Monday, 5 December 2011

Feed the Food

Plants need nitrogen. Nitrogen is abundant in the air we breathe. But plants can't pull it from the air by themselves - it has to be in a form they can use. Luckily, nitrogen naturally cycles through ecosystems like so:

The Nitrogen Cycle
The Nitrogen Cycle - taken from Wikipedia
The nitrogen cycle is part of the larger biogeochemical cycle.

Modern industrial agriculture does away with all thisInstead of a diverse ecosystem providing these plants with food, we supply the bulk of the nutrients by manufacturing artificial fertiliser.

Artificially fixing nitrogen is a complicated process. We first take hydrogen from fossil fuels. Then we combine it with nitrogen to make ammonia.

The Haber Process - ammonia created from nitrogen and hydrogen
The Haber Process - creating ammonia from nitrogen and hydrogen
Ammonia is in turn used to make fertiliser.

Growing food becomes a partially linear, rather than completely cyclical process. Nutrients are dug up from mines and transported to be manufactured into fertiliser. The fertiliser is used on our crops, we eat the food and dump the scraps in landfill, and pump our sewerage into the ocean. There are also other points where nutrients leave the system along the way, such as topsoil lost through irrigation and erosion. In one end, out the other so to speak.

I'll make a lego analogy: Let's say I buy a box of lego and build a new object. I play with the thing until it breaks apart. Instead of rebuilding the object out of the bits I've already got, I push the pieces into a pile and buy another box.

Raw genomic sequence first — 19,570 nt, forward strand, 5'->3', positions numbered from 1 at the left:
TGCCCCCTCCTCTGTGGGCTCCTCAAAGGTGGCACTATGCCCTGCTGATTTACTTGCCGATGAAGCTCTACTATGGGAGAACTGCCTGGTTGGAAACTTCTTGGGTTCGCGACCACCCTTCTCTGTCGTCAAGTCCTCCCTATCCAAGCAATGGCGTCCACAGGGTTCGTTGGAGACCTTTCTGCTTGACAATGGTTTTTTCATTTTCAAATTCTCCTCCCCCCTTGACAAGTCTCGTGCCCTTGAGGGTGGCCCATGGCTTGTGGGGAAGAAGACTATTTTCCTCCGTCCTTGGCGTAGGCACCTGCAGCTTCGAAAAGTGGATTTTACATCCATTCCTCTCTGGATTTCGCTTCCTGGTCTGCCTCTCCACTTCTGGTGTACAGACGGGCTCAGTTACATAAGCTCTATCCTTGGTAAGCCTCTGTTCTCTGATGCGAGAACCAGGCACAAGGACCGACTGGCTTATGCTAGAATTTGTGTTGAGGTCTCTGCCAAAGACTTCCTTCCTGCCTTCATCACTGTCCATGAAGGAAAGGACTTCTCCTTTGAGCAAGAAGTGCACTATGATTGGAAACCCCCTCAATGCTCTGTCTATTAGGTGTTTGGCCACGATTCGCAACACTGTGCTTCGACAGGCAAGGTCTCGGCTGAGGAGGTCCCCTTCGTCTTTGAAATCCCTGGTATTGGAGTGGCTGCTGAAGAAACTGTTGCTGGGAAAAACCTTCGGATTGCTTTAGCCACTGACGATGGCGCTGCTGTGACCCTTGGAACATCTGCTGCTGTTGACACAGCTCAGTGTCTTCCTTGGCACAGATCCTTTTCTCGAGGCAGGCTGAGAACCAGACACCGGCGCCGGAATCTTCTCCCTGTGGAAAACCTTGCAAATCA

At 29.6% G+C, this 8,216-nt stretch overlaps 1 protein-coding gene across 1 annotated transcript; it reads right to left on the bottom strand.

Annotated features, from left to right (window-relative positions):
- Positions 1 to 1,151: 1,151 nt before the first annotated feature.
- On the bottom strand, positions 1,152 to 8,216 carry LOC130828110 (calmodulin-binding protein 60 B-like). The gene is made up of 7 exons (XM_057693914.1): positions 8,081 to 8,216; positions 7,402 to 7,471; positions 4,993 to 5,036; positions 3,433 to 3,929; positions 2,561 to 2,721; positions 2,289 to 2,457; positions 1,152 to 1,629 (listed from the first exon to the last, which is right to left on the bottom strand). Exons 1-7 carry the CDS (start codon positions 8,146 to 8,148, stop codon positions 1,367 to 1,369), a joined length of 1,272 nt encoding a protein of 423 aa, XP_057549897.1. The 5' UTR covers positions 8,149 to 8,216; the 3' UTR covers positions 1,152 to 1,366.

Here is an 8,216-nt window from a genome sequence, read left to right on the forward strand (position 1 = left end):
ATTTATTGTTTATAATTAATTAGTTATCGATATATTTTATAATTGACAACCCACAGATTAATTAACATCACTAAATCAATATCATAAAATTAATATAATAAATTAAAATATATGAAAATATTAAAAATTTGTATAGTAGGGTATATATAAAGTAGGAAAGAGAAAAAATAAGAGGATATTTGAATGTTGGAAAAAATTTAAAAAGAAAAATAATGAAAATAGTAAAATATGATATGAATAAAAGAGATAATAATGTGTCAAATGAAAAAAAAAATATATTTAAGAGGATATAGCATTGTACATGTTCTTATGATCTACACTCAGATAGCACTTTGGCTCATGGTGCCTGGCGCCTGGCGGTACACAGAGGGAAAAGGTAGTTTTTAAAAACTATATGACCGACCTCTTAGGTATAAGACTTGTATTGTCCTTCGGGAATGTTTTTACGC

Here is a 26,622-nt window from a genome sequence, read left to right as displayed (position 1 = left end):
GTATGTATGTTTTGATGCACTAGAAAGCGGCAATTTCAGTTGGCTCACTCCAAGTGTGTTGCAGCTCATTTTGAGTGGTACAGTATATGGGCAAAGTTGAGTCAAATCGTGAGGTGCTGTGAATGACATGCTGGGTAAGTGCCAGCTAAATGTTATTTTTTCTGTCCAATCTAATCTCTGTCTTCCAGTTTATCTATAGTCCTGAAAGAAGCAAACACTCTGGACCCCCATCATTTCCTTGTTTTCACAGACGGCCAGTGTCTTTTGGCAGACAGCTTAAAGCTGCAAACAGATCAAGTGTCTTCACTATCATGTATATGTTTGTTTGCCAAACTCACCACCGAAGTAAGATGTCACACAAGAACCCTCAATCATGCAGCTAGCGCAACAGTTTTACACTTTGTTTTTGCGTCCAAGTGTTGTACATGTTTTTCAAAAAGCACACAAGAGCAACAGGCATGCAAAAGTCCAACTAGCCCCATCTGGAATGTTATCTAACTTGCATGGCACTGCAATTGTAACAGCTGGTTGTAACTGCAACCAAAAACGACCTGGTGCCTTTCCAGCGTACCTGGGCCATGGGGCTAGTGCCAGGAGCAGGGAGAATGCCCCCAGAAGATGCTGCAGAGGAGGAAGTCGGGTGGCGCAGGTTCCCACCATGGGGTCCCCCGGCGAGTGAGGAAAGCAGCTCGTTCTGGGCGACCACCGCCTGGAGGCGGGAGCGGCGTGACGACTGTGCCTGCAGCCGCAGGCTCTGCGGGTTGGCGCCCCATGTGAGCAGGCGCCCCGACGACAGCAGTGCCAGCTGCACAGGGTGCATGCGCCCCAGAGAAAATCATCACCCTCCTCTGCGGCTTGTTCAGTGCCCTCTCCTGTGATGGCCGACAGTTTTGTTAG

Lego analogy of the biogeochemical cycle
My horribly oversimplified lego analogy of the biogeochemical cycle

Lego analogy of the use of fertiliser in modern industrial agriculture
My horribly oversimplified lego analogy of how artificial fertiliser is used in industrial agriculture

Plants also need phosphorus. It's mined mostly in places like Africa and the Middle East. And we're going to run out of it one day.

In this short article, I've only touched on 2 ingredients of fertiliser which are necessary for modern industrial agriculture. One of them is running out, and they both require a LOT of fossil fuel... which is also running out.

Even if we had infinite fossil fuel and phosphorus to dig up, we could still have some big problems in the future if, for example, conflict cut us off from cheap oil for an extended period. Our agriculture relies completely on a globally interdependent system. This situation seems a little precarious to me.

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